1. He had a small sign in the window of the store that said "90 Octane Gas Ethanol Free" but you'd have to look for it to see it. It was worded ambiguously so that when I first read it, I thought it meant that all fuels with 90 octane or higher were ethanol free. If his intent was not to mislead, it would have read: "Premium Fuel is 90 octane and ethanol free"
2. The fuel in the tanks was produced and distributed by Valero, a large, well known gasoline manufacturer. It is highly unlikely a company that large would deceive, especially with how highly regulated that industry is.
3. He did not change the yellow octane rating decal at the pumps. It still read 93 when selecting it though as Darren Brady pointed out, a vague attempt was made to change the 3 to a 0 with a Sharpie at one pump.
4. As a prior thread response stated, the 10% ethanol added to 90 octane fuel is what will often make it 93 to be sold as such. If the station owner advertised "ethanol free" 90 octane, then he knew exactly what he was selling.
5. Gas stations in all states are required to designate their underground tanks for each octane/grade of fuel and can ONLY put that grade of fuel into the tank to prevent mixing of the grades of fuel. The tank he had the 90 octane stored in is designated for 93/premium as the SC DOA informed me. That means he knew what was supposed to go into the tank, what he bought from Valero was not 93 octane or premium, and he made the conscious decision to put mid-grade fuel into the premium fuel tank.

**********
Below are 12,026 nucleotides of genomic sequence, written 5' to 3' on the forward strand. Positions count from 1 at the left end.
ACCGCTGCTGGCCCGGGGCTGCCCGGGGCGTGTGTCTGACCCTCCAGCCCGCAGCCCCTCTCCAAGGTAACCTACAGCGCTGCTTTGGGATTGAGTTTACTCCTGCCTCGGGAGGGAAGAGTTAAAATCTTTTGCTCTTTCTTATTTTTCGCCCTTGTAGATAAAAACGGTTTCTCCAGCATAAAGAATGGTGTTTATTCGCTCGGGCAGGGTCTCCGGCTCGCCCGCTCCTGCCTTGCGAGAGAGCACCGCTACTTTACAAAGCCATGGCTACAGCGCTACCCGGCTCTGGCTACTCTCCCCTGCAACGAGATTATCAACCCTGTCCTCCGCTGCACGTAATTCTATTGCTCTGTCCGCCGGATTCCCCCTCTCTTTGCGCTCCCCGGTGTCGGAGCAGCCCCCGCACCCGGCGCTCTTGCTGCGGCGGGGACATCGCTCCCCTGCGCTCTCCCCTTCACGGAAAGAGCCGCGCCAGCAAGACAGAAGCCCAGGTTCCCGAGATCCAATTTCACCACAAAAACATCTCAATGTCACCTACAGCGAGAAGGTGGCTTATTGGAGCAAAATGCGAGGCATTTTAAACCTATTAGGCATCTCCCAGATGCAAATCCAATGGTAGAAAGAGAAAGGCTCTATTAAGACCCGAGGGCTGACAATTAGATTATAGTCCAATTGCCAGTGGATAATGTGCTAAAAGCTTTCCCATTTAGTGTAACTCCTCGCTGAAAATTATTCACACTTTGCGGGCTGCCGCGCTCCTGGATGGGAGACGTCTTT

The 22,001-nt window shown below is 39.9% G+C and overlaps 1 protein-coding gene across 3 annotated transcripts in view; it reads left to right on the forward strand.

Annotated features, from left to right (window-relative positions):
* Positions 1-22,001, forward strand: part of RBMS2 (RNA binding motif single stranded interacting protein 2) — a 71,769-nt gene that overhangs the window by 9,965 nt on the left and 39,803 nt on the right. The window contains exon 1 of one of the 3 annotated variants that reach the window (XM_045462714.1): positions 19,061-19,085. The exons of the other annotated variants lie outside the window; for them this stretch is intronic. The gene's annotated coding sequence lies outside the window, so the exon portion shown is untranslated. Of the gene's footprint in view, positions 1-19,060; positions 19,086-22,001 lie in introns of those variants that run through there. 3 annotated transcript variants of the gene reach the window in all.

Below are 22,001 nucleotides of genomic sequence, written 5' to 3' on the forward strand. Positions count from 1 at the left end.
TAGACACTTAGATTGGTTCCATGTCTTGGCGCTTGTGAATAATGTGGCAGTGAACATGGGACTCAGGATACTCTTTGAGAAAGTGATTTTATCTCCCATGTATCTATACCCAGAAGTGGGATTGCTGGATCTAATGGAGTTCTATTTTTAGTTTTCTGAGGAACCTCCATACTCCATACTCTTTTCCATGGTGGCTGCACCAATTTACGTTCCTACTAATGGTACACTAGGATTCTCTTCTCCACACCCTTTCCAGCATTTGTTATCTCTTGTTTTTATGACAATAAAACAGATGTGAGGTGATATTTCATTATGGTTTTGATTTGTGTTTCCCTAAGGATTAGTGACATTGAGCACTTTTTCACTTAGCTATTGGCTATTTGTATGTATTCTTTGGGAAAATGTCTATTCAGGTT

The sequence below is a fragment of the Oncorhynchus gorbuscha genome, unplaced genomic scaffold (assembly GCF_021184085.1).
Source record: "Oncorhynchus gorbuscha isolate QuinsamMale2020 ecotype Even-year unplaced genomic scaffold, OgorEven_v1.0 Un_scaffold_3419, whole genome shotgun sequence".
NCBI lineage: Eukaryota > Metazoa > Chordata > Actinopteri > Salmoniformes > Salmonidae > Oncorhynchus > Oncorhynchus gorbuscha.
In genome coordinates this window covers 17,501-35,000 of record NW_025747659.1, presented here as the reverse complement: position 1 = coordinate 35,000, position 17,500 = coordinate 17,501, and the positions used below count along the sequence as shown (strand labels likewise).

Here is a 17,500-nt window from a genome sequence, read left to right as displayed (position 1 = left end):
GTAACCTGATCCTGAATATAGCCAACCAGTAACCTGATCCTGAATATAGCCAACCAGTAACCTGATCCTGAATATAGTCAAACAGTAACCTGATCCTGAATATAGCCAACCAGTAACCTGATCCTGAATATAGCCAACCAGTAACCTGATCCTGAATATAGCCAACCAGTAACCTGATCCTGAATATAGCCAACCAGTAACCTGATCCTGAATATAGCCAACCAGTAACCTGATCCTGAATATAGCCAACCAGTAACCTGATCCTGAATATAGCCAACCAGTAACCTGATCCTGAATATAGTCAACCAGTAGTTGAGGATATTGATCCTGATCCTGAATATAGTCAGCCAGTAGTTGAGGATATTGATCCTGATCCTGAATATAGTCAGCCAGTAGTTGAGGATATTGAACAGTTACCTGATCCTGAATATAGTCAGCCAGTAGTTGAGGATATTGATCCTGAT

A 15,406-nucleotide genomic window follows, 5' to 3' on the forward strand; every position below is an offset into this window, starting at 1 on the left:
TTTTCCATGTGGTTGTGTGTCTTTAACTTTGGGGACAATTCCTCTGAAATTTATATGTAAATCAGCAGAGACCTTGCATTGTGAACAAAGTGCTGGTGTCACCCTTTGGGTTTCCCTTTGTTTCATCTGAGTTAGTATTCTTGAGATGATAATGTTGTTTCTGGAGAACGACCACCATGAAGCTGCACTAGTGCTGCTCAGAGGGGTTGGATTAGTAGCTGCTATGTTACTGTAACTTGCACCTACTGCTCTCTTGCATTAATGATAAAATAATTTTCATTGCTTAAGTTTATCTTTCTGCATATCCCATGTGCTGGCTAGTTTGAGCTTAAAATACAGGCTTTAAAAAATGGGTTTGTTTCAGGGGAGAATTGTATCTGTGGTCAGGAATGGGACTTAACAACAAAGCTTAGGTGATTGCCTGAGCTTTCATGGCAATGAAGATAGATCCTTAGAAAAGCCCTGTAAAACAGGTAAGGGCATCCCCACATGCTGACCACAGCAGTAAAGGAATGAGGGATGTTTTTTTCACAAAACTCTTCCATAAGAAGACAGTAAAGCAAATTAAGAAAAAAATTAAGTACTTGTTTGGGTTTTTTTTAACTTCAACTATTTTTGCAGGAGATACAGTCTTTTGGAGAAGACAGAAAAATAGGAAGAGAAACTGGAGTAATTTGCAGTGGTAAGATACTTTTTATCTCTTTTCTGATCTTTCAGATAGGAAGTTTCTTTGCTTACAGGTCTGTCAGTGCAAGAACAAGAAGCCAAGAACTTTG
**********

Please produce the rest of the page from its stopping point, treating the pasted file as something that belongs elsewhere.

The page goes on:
6. The owner did not alter the price of his premium fuel to account for the lesser product being dispensed. If anything, it was higher than it was down the road in town for actual 93 octane. He probably doubled or even tripled his profit margin on sales of premium fuel, which in the end, was most likely the intent. I can see nudging up the price of fuels on a race weekend to account for supply/demand and convenience of location but this was clearly a case of opportunistic greed trumping business ethics and the law for that industry.